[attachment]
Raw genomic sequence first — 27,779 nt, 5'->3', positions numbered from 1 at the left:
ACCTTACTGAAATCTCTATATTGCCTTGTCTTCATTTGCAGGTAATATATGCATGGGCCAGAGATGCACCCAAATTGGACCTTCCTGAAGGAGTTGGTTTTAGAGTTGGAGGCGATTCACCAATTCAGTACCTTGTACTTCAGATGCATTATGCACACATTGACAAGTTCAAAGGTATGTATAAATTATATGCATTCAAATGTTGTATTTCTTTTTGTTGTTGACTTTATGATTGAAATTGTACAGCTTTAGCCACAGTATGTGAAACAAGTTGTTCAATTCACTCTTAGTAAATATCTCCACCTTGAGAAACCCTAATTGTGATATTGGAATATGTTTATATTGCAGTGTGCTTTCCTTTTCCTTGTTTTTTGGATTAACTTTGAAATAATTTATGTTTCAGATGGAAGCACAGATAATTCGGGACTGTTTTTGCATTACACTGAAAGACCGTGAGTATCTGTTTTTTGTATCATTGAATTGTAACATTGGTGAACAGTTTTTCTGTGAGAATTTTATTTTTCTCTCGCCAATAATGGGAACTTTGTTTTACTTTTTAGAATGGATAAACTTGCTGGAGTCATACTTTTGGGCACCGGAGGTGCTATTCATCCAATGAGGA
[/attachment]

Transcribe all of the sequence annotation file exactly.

Raw genomic sequence first — 27,779 nt, 5'->3', positions numbered from 1 at the left:
ACCTTACTGAAATCTCTATATTGCCTTGTCTTCATTTGCAGGTAATATATGCATGGGCCAGAGATGCACCCAAATTGGACCTTCCTGAAGGAGTTGGTTTTAGAGTTGGAGGCGATTCACCAATTCAGTACCTTGTACTTCAGATGCATTATGCACACATTGACAAGTTCAAAGGTATGTATAAATTATATGCATTCAAATGTTGTATTTCTTTTTGTTGTTGACTTTATGATTGAAATTGTACAGCTTTAGCCACAGTATGTGAAACAAGTTGTTCAATTCACTCTTAGTAAATATCTCCACCTTGAGAAACCCTAATTGTGATATTGGAATATGTTTATATTGCAGTGTGCTTTCCTTTTCCTTGTTTTTTGGATTAACTTTGAAATAATTTATGTTTCAGATGGAAGCACAGATAATTCGGGACTGTTTTTGCATTACACTGAAAGACCGTGAGTATCTGTTTTTTGTATCATTGAATTGTAACATTGGTGAACAGTTTTTCTGTGAGAATTTTATTTTTCTCTCGCCAATAATGGGAACTTTGTTTTACTTTTTAGAATGGATAAACTTGCTGGAGTCATACTTTTGGGCACCGGAGGTGCTATTCATCCAATGAGGA